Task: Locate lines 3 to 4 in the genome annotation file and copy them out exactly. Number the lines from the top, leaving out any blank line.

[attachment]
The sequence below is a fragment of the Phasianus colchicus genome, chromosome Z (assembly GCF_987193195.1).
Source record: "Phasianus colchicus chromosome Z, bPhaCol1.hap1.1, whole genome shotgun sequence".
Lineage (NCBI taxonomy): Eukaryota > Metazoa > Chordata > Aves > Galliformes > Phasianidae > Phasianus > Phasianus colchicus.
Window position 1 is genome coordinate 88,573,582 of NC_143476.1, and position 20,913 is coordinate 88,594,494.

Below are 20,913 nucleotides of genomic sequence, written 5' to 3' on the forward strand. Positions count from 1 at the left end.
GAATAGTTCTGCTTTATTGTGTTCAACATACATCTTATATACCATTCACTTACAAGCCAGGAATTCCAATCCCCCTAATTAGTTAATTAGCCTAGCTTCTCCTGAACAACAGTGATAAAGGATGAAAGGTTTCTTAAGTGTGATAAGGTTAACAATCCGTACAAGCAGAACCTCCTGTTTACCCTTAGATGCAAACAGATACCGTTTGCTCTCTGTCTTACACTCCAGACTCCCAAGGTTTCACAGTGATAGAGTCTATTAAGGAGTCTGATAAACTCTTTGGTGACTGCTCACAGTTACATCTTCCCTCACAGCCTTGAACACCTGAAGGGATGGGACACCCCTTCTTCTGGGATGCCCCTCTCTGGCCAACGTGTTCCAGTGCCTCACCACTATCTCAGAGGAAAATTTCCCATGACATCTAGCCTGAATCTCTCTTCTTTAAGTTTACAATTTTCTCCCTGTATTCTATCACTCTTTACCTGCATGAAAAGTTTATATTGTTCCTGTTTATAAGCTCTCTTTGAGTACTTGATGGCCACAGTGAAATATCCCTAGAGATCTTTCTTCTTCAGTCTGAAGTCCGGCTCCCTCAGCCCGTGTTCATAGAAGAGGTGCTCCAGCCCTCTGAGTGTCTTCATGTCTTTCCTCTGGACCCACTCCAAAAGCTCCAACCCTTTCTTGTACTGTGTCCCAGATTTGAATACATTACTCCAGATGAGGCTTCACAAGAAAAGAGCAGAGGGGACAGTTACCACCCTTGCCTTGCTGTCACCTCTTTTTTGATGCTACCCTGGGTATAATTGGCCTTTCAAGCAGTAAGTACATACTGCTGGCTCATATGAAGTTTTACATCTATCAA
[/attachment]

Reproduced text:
Lineage (NCBI taxonomy): Eukaryota > Metazoa > Chordata > Aves > Galliformes > Phasianidae > Phasianus > Phasianus colchicus.
Window position 1 is genome coordinate 88,573,582 of NC_143476.1, and position 20,913 is coordinate 88,594,494.